Do You Have to Pay Taxes on Inheritances?

Do You Have to Pay Taxes on Inheritances?

Category: Estates | Inheritances

Inheritance tax is imposed on people who have inherited cash, investments, or property through an inheritance. Do you have to pay taxes on inheritances in the U.S.?

Inheritance tax is different from the estate tax, which is assessed on the estate itself before the assets are distributed upon the death of a person. Inheritance tax, on the other hand, is imposed on a beneficiary who receives assets.

Which states impose inheritance taxes?

In the U.S., there’s no federal inheritance tax—this is in the hands of each state. The states with inheritance tax are Iowa, Kentucky, Maryland, Nebraska, New Jersey, and Pennsylvania. In 2021, Iowa passed a bill that will start phasing out its state inheritance tax, eliminating it completely for deaths occurring after Jan. 1, 2025.

How do inheritance taxes work?

The taxes depend on the state in which the decedent lived or owned property, the value of the inheritance, and the beneficiary’s relationship to the decedent. Usually, the closer the relationship, the lower the tax rates and the higher the exemptions. In the six states mentioned above, surviving spouses are exempt from inheritance tax, as are children in some cases.

One thing to keep in mind, however, is that if assets appreciate after you inherit them and you sell them, you might need to pay capital gains tax. Moreover, some types of inheritance might create taxable income (specifically, if you inherit an IRA or 401(k), the distributions you take might be taxable).

When do inheritance taxes kick in?

In most states, inheritance taxes kick in when the value of the inheritance crosses a particular threshold. In Iowa, if all the property of the estate has a value of less than $25,000, no tax is due. Meanwhile, Kentucky divides inheritors into three groups: Class A is exempt, Class B members get an inheritance tax exemption of $1,000, and Class C members get a $500 exemption. After that, the tax rate falls between 6 and 16 percent.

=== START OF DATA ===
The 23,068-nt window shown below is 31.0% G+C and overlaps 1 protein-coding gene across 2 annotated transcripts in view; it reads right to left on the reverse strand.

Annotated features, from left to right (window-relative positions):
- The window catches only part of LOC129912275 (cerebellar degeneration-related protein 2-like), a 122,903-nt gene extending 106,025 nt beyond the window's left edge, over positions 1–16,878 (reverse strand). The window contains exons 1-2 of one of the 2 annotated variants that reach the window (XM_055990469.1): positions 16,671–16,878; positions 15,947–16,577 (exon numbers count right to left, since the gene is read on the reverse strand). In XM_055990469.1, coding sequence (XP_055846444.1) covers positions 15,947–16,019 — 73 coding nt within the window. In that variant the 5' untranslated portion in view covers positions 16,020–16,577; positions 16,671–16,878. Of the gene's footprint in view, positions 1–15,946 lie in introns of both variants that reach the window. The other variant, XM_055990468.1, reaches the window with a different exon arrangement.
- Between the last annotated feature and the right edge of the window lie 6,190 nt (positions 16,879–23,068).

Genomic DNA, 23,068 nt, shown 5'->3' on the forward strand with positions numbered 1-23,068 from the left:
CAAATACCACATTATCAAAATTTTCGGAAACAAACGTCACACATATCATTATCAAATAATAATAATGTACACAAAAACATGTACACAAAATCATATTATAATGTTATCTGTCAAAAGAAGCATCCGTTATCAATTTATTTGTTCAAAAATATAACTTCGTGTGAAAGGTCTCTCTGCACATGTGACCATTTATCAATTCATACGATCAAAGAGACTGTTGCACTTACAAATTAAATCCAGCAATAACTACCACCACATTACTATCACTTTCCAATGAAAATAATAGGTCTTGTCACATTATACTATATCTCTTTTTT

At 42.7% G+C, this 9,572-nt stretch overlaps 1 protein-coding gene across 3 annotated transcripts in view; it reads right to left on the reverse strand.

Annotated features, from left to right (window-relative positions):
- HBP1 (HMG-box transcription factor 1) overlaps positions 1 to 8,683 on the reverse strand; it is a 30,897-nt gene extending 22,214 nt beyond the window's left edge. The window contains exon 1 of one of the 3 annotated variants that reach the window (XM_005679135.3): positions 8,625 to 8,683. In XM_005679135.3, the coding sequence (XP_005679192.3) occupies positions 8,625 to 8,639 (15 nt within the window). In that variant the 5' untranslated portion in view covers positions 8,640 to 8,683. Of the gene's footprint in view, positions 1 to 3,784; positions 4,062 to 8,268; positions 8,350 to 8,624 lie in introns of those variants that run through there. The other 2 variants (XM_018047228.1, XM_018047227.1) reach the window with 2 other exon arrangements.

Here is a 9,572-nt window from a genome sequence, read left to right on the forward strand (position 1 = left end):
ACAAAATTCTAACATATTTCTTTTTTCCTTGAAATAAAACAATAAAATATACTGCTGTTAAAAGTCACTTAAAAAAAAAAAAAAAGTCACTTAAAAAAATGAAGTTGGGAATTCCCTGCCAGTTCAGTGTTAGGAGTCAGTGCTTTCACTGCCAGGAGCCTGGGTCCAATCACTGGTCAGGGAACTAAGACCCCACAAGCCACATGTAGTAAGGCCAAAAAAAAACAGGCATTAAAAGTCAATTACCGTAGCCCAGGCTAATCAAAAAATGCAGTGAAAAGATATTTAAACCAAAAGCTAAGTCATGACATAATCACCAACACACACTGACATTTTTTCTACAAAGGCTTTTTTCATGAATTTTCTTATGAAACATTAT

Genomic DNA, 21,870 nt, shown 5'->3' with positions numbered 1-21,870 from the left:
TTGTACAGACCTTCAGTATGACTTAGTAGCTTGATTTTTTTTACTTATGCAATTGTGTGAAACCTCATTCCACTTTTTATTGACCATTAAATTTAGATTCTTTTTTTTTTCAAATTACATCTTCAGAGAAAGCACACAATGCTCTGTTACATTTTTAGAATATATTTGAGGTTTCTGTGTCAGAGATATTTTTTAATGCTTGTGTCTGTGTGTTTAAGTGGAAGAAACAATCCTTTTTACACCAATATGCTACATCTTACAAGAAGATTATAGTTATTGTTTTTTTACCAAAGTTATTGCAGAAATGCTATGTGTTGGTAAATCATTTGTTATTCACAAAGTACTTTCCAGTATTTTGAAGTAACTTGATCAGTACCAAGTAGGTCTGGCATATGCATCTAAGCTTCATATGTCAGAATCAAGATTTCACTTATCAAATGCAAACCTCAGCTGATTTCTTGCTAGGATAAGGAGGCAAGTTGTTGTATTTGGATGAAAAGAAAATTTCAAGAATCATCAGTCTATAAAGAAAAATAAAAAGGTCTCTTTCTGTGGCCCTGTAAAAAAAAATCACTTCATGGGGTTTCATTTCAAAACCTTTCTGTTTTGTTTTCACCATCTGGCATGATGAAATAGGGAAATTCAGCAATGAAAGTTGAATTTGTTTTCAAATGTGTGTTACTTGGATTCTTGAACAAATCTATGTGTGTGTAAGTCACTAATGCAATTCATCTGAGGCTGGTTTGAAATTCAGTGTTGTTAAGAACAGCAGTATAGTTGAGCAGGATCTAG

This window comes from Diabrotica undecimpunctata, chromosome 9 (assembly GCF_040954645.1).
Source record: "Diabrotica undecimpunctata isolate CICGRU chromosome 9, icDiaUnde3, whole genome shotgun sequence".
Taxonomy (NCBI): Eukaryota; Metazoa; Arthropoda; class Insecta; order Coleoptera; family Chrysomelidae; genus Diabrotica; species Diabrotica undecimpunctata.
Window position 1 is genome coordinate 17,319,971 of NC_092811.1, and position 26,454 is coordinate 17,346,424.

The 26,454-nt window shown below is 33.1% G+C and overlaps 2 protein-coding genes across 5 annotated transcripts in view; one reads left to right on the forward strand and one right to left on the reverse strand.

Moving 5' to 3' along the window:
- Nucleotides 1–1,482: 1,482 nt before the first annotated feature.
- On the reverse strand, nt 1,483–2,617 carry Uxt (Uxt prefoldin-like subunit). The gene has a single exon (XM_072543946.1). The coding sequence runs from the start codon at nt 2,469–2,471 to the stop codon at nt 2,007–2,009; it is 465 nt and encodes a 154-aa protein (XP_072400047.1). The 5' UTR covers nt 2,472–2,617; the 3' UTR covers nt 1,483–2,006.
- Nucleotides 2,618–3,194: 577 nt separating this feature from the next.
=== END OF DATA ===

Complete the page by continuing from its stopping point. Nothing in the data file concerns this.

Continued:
In Maryland, inheritances from estates smaller than $50,000 are also exempt, and in Nebraska, close relatives of the deceased person are given a $40,000 exemption and 1 percent tax will apply to the amount over the first $40,000.

New Jersey doesn’t levy any inheritance tax on beneficiaries in Class A (spouse and lineal ancestors and decedents) or Class E (charities and governments). There’s a $25,000 exemption for amounts inherited by Class C beneficiaries (close family relatives, chiefly siblings). In Pennsylvania, spouses and minor children of the decedent are exempt. Adult children, grandparents, and parents are exempt up to $3,500.

Will inheritance tax change in 2022?

Since inheritance tax isn’t decided at the federal level, there’s been no adjustment to it federally. However, the official estate and gift tax exemption limits have climbed to $12.06 million per individual from $11.7 million in 2021. The gift tax annual exclusion has jumped to $16,000 for 2022 from $15,000, allowing taxpayers to transfer a larger amount of their estate to their heirs tax-free.

Can you avoid inheritance taxes?

There’s nothing much a person who receives an inheritance can do about inheritance tax. However, people who plan to bequeath their property or investments to someone can plan so that taxes are minimized. One common element of estate planning is to give assets away before dying, as many states don’t tax gifts. Estate planning vehicles include living trusts, irrevocable trusts, and grantor retained annuity trusts.

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